As Megan Elizabeth Ward and Adrian S. Wisnicki reflected on Livingstone Online, such documentation helps us to understand access as a matter of repair (a la Eve Sedgwick’s “reparative reading”) and transparency. This presentation was also incredibly instructive in thinking through how spectral imaging complicates our understanding of the original material object and its digital segregate. The  spectral imaging in this GIF of Linivstone’s 1870 Field Diary page that apparently doubled as a coaster reveals a pre-textual moment for this object, a moment that the human eye could not recapture in the way spectral imaging makes possible. 

An animated spectral image of David Livingstone’s 1870 Field Diary. Copyright David Livingstone Centre. CC BY-NC 3.0. Image published by Livingstone Online (http://livingstoneonline.org/).

Questions around digital publishing, both in terms of scholarly editions and scholarly monographs, percolated throughout  much of the conference. Transcription tools Transkribus, which the Omohundro Institute is using for its Georgian Papers Programme and TextLab, which John Bryant is using for scholarly editions of Herman Melville’s work in the Melville Electronic Library, were showcased. The Digital Scholarly Editions Initial Training Network (DIXiT) panel discussed how digital scholarly editions are often hard to identify in library catalogs as well as how important it is to include the underlying XML for digital editions. Speaking of XML, James Cummings gave a really helpful talk on “Myths and Misconceptions about the Textual Encoding Initiative (TEI)” that demonstrated expectations and preconceived notions with which people come to digital mark-up. Conversation abounded with about new directions in scholarly publishing, with a panel on reports from the Mellon-funded Monograph Publishing in the Digital Age Initiative, including the new Greenhouse Studios at the University of Connecticut

In the conversations that related most to libraries, there was a lot of talk about International Image Interoperability Framework (IIIF) and how it is changing image sharing among cultural heritage organizations. I saw some really computationally complex uses of bibliographic data in DH projects, including Ben Schmidt’s analysis of Hathi Trust data as well as David-Antoine Williams’s efforts to tag (or to have students tag) all of the entries in the Oxford English Dictionary. Both of these efforts avoided the confusion that often comes when scholars work with MARC data and encounter the 650 (subject) and 655 (genre/form) fields; instead, they use the shelf marks from the Library of Congress Classification system embedded in the data for a much more direct understanding of the content of their corpus. I’m not sure that this necessarily solves the genre troubles questions, but to me, it was a new approach. I presented a paper on Beyond Access: Critical Catalog Constructions entitled “‘The Technology of Shared Cataloging’: A Retrospective,” in which I looked at the creation and re-creation of two rare book union catalogs: the English Short Title Catalog (ESTC) and the North American Imprints Program (NAIP). In 1981, in a Bibliographic Society of America Symposium from which the title of my paper took its name, William Todd wrote, “Perhaps we do not yet fully appreciate the situation, now rapidly materializing, whereby computers converse with each other in any mode, while the rest of us, mere mortals, stand mute before them.” Remarks like this, which abound in the excitement and trepidation expressed during the emergence of these rare book union catalogs, echo a similar exuberance and hesitancy around the transformation from MARC to linked data models. I argued that consideration of the rare book catalog as a digital humanities project invites reassessment of legacy information architecture as well as the many hands that built the bibliographic structures on which so much of the work of the digital humanities rests. This gave me a chance to conclude with a few brief remarks about the Printers’ File and our work with the Advanced Research Consortium (ARC).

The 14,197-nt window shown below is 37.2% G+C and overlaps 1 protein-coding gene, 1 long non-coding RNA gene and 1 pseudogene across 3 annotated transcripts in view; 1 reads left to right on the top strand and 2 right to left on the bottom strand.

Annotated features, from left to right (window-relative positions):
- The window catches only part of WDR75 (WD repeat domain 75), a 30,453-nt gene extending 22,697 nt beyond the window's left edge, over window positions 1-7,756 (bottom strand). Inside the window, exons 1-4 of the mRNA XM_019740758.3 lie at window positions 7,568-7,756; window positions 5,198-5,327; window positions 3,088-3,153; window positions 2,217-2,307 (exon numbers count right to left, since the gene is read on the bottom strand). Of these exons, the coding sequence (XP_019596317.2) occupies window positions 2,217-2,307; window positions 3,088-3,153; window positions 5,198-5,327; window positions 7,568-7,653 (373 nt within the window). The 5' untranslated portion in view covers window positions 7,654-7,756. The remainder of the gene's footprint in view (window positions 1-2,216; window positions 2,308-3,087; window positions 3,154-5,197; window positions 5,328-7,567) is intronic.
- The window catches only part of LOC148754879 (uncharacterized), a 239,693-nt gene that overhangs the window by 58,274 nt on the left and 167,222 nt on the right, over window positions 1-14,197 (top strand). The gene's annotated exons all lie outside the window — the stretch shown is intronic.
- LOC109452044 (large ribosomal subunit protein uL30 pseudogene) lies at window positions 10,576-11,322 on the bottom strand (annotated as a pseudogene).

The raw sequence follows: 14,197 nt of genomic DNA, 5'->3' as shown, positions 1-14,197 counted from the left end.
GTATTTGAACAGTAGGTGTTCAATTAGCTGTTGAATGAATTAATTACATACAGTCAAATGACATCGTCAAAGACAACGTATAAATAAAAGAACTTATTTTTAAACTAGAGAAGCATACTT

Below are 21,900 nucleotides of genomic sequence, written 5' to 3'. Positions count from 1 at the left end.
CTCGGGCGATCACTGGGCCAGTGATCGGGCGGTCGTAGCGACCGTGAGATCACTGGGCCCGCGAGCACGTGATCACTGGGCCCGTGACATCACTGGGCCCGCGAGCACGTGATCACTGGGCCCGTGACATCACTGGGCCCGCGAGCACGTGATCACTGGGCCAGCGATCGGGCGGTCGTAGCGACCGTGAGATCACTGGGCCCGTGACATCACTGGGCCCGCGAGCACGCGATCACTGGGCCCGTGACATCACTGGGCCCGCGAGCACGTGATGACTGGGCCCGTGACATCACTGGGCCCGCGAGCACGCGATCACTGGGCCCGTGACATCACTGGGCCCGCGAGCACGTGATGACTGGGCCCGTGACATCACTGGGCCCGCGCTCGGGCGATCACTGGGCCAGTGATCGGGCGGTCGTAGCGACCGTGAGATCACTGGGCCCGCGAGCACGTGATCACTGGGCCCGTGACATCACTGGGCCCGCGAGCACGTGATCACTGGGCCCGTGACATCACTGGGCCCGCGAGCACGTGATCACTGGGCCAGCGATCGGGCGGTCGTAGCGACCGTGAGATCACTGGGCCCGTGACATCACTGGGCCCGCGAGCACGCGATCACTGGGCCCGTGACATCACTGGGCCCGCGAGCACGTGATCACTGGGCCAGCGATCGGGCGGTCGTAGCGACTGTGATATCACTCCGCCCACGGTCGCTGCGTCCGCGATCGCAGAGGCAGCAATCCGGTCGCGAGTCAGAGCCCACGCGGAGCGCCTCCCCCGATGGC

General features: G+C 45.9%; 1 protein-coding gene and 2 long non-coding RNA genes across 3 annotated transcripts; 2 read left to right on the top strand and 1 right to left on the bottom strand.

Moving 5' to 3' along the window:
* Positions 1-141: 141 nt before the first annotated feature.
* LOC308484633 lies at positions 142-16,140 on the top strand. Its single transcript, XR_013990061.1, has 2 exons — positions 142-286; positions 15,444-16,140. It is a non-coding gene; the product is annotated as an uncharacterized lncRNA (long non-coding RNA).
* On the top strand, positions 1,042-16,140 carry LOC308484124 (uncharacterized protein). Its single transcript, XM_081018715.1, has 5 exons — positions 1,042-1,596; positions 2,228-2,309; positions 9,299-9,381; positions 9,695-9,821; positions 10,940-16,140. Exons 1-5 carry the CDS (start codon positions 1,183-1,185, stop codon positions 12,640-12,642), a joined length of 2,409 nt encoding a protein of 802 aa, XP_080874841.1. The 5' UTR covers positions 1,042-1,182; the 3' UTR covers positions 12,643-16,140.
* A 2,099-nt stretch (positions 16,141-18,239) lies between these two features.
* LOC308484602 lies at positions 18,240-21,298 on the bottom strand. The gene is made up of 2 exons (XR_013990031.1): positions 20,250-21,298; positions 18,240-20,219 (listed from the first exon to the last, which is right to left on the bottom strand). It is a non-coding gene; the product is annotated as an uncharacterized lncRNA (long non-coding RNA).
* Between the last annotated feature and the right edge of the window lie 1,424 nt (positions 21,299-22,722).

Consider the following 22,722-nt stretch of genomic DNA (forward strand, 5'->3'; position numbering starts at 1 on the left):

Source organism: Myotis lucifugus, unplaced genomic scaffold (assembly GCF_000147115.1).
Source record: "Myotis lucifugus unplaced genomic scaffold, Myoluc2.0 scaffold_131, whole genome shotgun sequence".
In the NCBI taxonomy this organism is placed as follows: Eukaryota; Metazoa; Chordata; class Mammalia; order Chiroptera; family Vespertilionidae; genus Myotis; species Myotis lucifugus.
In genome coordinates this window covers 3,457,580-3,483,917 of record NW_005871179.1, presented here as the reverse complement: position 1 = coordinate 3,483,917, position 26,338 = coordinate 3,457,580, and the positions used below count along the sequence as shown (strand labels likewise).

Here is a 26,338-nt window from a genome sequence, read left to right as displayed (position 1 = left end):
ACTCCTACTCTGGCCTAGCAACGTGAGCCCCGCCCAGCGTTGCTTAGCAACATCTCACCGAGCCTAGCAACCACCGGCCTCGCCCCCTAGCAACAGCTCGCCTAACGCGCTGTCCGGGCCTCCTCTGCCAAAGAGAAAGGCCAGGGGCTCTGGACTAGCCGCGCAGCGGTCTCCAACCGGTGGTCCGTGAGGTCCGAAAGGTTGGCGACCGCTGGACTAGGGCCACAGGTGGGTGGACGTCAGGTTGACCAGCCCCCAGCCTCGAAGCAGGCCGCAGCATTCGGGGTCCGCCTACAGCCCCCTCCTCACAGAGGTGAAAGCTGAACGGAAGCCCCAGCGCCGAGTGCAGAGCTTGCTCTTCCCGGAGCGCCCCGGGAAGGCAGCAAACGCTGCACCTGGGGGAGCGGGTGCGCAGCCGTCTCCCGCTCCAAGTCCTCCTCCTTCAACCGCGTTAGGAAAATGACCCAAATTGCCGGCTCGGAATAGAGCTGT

The view from Mont Royal, Montreal … a brief respite from conference going & a great place to contemplate what it is all for

I thoroughly enjoyed the DH Conference for much of the same reason that I enjoy The Society for the History of Authorship, Reading and Publishing (SHARP) conferences: their focuses on methodology bring people of different scholarly and professional backgrounds and perspective together to share frustrations, ideas, and encouragement. Conversations about how we do what we do lead easily into conversations about why we do what we do, and such exchanges, whether partaking in them or listening to them, are most inspiring.

The Acquisitions Table: Little Marian

Little Marian. Philadelphia: American Sunday-School Union, [ca. 1853-1857]. 

The American Sunday-School Union was a pioneer in the use of the shaped book format and chromolithography, competing directly with secular firms including McLoughlin Brothers. Little Marian serves as a sequel to the Pilgrim’s Progress-inspired children’s book Little Marian’s Pilgrimage, issued by the ASSU ca. 1852. The earlier book was issued in the less visually exciting format of marbled boards with leather spine, which was a much more typical format for children’s tracts. This shaped book has chromolithographs signed by European lithographer Ferdinand Moras (1821-1908) who had moved to Philadelphia and set up shop in 1853.